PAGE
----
The members of this Confederacy speak different languages of the same Iroquoian family, suggesting a common historical and cultural origin, but diverging enough so that the languages have become different. 1914 - Buffalo New York, Panoramic View of Iroquois CREDIT: Iroquois Indians. ... Nickname: Location of Buffalo in New York State Coordinates: , Country State County Erie Government  - Mayor Byron Brown (D) Area  - City 52. ... This article is about the state. ... The Iroquoian languages are a Native American language family. ...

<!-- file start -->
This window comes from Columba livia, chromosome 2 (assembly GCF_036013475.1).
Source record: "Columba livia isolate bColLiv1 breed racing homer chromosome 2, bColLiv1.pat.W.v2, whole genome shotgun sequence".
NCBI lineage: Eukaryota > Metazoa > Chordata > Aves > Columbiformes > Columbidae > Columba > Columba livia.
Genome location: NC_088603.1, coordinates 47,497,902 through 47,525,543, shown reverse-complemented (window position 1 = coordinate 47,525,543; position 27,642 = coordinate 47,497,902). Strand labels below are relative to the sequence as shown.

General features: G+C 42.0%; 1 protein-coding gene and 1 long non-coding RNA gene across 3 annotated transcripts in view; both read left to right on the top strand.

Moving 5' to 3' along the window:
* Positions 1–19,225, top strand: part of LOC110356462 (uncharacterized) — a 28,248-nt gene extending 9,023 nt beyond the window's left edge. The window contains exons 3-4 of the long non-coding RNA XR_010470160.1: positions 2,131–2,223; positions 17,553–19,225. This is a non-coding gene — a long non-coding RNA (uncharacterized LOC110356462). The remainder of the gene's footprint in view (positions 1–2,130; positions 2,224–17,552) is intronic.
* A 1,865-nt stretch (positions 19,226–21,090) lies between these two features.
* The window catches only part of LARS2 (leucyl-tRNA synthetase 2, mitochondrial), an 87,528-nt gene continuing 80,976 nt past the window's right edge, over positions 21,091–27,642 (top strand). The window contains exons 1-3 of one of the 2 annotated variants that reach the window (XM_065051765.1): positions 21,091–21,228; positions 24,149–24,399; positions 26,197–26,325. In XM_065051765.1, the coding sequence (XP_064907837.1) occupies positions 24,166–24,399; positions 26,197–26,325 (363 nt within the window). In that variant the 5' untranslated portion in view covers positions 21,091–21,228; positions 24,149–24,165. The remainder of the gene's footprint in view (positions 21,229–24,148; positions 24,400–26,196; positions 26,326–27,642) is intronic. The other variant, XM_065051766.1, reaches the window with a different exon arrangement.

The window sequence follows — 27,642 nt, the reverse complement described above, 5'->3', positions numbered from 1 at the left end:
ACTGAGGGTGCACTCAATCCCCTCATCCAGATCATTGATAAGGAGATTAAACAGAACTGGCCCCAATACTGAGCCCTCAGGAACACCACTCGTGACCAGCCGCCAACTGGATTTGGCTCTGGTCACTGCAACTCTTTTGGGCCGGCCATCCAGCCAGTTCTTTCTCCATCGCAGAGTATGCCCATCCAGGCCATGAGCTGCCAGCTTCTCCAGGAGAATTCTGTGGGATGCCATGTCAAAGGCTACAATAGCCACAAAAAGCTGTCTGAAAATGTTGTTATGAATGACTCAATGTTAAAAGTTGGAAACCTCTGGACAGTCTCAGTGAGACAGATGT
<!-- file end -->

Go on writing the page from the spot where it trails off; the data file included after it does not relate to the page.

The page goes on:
The union of nations was established prior to major European contact, complete with a constitution known as the Gayanashagowa (or "Great Law of Peace"), with the help of a memory device in the form of special beads called wampum that have inherent spiritual value (wampum has been inaccurately compared to money in other cultures). Most anthropologists have traditionally speculated that this constitution was created between the middle 1400s and early 1600s. However, recent archaeological studies have suggested the accuracy of the account found in oral tradition, which argues that the federation was formed around August 31, 1142, based on a coinciding solar eclipse (see Fields and Mann, American Indian Culture and Research Journal, vol. 21, #2). Some Westerners have also suggested that the Great Law of Peace was written with European help,[citation needed] although this has been largely discredited by the academic community. The history of the Americas is the collective history of North and South America, including Central America and the Caribbean. ... Gayanashagowa or the Great Law of Peace of the Iroquois (or Haudenosaunee) Six Nations is the oral constitution that created the Iroquois Confederacy. ... Wampum is a string of white shell beads fashioned from the North Atlantic channeled whelk (Busycotypus canaliculatus) shell, and is traditionally used by Indigenous Americans, First Nations peoples, Native Americans, hobbyists, business people, and traders, who regarded it as a sacred or trade representative of the value of the artist... For other uses, see Culture (disambiguation). ... See Anthropology. ... Oral tradition or oral culture is a way of transmitting history, literature or law from one generation to the next in a civilization without a writing system. ... is the 243rd day of the year (244th in leap years) in the Gregorian calendar. ... Events End of the reign of Emperor Sutoku, emperor of Japan Emperor Konoe ascends to the throne of Japan Henry the Lion becomes Duke of Saxony Births Farid od-Din Mohammad ebn Ebrahim Attar, Persian mystical poet (died 1220) Hugh III, Duke of Burgundy (died 1192) Bornin1142, a GameFAQs user... Photo taken during the 1999 eclipse. ... Pre-Columbian trans-oceanic contacts were interactions between the indigenous peoples of the Americas and peoples of other continents – Europe, Africa, Asia, or Oceania – before the arrival of Christopher Columbus in 1492. ...